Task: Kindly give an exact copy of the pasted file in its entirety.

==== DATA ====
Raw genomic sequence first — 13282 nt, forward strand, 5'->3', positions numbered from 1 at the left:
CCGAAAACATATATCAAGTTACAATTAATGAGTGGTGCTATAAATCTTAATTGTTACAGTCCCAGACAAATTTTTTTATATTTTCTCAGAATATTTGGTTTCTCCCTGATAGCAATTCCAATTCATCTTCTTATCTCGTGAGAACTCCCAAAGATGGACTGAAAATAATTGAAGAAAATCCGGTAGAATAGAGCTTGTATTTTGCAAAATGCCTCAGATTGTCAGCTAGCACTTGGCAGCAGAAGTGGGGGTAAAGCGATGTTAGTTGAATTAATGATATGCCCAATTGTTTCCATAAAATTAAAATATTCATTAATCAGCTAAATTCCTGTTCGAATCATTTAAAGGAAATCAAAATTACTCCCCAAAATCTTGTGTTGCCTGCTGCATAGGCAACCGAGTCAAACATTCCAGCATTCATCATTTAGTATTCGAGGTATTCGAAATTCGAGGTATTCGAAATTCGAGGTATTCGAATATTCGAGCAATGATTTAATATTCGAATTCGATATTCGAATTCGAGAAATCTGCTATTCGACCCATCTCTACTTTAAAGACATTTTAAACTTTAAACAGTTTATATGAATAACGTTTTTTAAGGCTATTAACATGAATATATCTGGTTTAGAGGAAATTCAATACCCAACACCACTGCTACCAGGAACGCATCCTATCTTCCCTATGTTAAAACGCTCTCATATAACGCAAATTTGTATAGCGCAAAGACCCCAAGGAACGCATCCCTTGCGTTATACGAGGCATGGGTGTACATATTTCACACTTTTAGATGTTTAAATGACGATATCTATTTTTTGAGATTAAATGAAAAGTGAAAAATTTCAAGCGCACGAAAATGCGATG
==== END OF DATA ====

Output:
Raw genomic sequence first — 13282 nt, forward strand, 5'->3', positions numbered from 1 at the left:
CCGAAAACATATATCAAGTTACAATTAATGAGTGGTGCTATAAATCTTAATTGTTACAGTCCCAGACAAATTTTTTTATATTTTCTCAGAATATTTGGTTTCTCCCTGATAGCAATTCCAATTCATCTTCTTATCTCGTGAGAACTCCCAAAGATGGACTGAAAATAATTGAAGAAAATCCGGTAGAATAGAGCTTGTATTTTGCAAAATGCCTCAGATTGTCAGCTAGCACTTGGCAGCAGAAGTGGGGGTAAAGCGATGTTAGTTGAATTAATGATATGCCCAATTGTTTCCATAAAATTAAAATATTCATTAATCAGCTAAATTCCTGTTCGAATCATTTAAAGGAAATCAAAATTACTCCCCAAAATCTTGTGTTGCCTGCTGCATAGGCAACCGAGTCAAACATTCCAGCATTCATCATTTAGTATTCGAGGTATTCGAAATTCGAGGTATTCGAAATTCGAGGTATTCGAATATTCGAGCAATGATTTAATATTCGAATTCGATATTCGAATTCGAGAAATCTGCTATTCGACCCATCTCTACTTTAAAGACATTTTAAACTTTAAACAGTTTATATGAATAACGTTTTTTAAGGCTATTAACATGAATATATCTGGTTTAGAGGAAATTCAATACCCAACACCACTGCTACCAGGAACGCATCCTATCTTCCCTATGTTAAAACGCTCTCATATAACGCAAATTTGTATAGCGCAAAGACCCCAAGGAACGCATCCCTTGCGTTATACGAGGCATGGGTGTACATATTTCACACTTTTAGATGTTTAAATGACGATATCTATTTTTTGAGATTAAATGAAAAGTGAAAAATTTCAAGCGCACGAAAATGCGATG